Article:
the assumption of responsibility for the welfare of the world
THREE THINGS WORTH FOLLOWING AT THE MOMENT
Dr. Rhodes, I presume
In Zimbabwe, longtime ruler Robert Mugabe has done virtually everything to assure his continuation in office after this weekend’s elections. He cannot truly manufacture a victory, but he has done much to set the stage for a claim of victory. He has altered election laws, curbed the media and election monitors, and murdered and terrorized opposition supporters. If with all of that the actual number of votes cast for his opponent, Morgan Tsvangirai, is greater than those cast for himself, Mugabe is hardly likely to admit to such a thing. He is no longer the intellectual dissident in arms against white Rhodesia. He is, rather, the tyrant who was responsible for the slaughter of twenty thousand presumed sympathizers of an old political rival in Matabeleland. Recently he has loosed thugs on the supporters of Tsvangirai’s Movement for Democratic Change. Adventurists on Mugabe’s payroll have accused Tsvangirai of hiring them to assassinate Mugabe. They have produced an altered videotape as evidence. Tsvangirai was arrested (as he has often been, once for possessing what children here call a walkie-talkie), charged with treason, and then released. If Tsvangirai were truly planning an assassination, he would be in jail now; Mugabe’s apparent intention is to set the stage for some sort of action after the vote. It has been justly pointed out that at the same time, Congo-Brazzaville is holding show elections, where military dictator Denis Sassou Nguesso is running essentially unopposed, having excluded any serious rivals, and yet no one is paying attention. But Congo is not salvageable at this point. Zimbabwe is. The people of Zimbabwe are operating to overthrow their tyrannical government by peaceful means, and doing so in courageous defiance of the possible consequences. And the world is watching. If we let a mass murderer steal an election in full view, then the trial of Slobodan Milosevic is empty geopolitical theater, a pony show for the world’s ruling class.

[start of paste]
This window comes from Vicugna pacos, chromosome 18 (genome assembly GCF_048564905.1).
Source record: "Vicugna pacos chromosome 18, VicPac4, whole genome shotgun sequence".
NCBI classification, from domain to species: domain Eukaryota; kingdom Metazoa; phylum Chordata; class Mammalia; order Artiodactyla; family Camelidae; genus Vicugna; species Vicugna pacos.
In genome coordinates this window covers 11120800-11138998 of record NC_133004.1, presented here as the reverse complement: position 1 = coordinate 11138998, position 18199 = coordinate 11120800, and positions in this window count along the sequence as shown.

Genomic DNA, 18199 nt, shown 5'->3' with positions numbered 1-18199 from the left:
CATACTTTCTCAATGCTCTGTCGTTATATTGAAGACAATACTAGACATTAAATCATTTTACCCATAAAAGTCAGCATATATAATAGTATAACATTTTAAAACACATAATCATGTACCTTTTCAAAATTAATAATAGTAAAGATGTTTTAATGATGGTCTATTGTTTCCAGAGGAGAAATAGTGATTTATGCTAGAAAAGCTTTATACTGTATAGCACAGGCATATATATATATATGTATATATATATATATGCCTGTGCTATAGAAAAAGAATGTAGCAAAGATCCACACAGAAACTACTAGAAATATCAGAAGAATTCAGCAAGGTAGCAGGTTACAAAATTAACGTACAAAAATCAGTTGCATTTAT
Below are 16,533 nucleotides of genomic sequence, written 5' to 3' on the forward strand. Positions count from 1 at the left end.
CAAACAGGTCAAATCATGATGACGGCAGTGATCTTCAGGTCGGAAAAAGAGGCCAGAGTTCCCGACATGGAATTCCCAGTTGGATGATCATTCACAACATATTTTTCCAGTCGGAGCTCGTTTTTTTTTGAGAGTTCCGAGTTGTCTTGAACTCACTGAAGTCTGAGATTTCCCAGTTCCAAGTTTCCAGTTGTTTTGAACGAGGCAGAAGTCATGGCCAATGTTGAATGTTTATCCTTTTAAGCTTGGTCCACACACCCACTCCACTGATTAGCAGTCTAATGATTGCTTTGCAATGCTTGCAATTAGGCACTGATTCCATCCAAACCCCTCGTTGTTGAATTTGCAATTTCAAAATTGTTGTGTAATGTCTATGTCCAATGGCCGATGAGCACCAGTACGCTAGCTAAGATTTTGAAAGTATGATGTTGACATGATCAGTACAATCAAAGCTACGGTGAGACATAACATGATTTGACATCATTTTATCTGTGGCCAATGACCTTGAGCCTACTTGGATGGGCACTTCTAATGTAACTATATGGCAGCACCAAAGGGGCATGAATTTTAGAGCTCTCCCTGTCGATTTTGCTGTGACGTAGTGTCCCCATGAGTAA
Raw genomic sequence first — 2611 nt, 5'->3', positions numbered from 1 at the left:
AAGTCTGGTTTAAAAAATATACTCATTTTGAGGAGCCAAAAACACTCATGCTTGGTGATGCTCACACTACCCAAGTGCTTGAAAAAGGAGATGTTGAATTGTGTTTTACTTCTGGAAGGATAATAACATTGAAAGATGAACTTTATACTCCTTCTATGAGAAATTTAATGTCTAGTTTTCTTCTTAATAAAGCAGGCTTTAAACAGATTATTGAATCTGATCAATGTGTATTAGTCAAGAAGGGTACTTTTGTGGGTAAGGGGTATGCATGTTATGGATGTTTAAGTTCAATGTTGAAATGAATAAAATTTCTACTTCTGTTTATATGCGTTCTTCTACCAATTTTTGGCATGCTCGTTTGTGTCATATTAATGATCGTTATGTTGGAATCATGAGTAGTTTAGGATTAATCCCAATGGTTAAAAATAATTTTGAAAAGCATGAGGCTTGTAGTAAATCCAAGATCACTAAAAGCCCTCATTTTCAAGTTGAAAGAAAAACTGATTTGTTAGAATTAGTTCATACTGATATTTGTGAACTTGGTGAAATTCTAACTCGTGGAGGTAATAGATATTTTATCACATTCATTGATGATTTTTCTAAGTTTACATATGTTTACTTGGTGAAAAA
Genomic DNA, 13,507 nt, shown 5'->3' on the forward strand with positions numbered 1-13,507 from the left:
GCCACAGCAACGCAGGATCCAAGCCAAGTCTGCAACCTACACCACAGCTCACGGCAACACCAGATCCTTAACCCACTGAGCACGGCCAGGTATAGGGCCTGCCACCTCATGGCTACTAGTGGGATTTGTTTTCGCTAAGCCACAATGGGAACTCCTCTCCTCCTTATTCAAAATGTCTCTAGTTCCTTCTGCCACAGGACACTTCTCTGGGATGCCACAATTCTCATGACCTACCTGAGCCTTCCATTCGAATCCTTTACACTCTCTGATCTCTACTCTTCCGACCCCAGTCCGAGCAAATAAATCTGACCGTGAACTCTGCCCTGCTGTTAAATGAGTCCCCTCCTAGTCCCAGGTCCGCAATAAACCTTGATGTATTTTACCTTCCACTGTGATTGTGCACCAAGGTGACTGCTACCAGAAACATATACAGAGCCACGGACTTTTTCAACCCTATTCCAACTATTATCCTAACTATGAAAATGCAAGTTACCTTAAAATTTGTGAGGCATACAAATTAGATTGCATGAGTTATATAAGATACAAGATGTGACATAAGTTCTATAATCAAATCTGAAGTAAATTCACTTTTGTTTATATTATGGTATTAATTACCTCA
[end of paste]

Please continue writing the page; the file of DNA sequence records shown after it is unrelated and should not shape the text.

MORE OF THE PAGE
Coming from the same force of history, Madagascar has, for the present anyway, divided into two states. The recent presidential election led to disputed results. The incumbent, strongman Didier Ratsiraka, claimed to have forced a runoff. The challenger, Antananarivo mayor Marc Ravalomanana, claimed to have won a majority in the first vote. Of course, Ravalomanana, who scored a decisive plurality, knows the pattern: Ratsiraka sets up the runoff, noting that Ravalomanana has not won a majority; in the runoff, all of the remaining votes are said to go to Ratsiraka, and he “wins” with a slight edge. Would Ratsiraka have done this? It is at this point impossible to tell. After many weeks of effective strikes, Ravalomanana declared himself president, and successfully took power in the capital, where his strongest support lies. Ratsiraka declared martial law, but soldiers have not enforced that in Antananarivo, and have even allowed Ravalomanana’s alternative government to take the ministry offices. Meanwhile, Ratsiraka has withdrawn his government to Tamatave, and has secured the support of the remaining five regional governors. Tamatave, a key port, is withholding fuel supplies to its rival capital. It is noted by many commentators that Ravalomanana’s measurable support does not extend past the capital; that may be true, or it may not. But if it is not true, then we are doing a disservice to the entire population of Madagascar by allowing Ratsiraka to maintain his status as ruler of the whole island. And if it is true, then we are doing a disservice to the people of Antananarivo at least. They wish to live free from the rule of Ratsiraka. They have voted to do so, and have now risen up to take that freedom. We should airlift supplies to Antananarivo if necessary, and allow the people there to live out their choice without interference from Ratsiraka. If the rest of Madagascar wants him (which I doubt), then fine, but we should stop scolding Ravalomanana and his many supporters just because they have made the world a slightly-more-complicated place.
The Los Angeles Times has reported on the Bush administration’s Nuclear Posture Review. The administration has drawn up military plans for nuclear strikes on China, Russia, Syria, Libya, and of course the Axis of Evil ― Iraq, Iran, and North Korea. While two of the possible criteria, use of weapons of mass destruction and imperviousness to non-nuclear attack, are consistent with established doctrine, the third, “surprising military developments”, could mean anything. To think that George Bush and his gang are if not intending then at least planning to bomb China and Iran as a sort of Oh-Jesus response if something unexpected happens is more than enough to justify investing in Easter Island real estate and several years’ supply of preserved food. Anyone up for a little holocaust?
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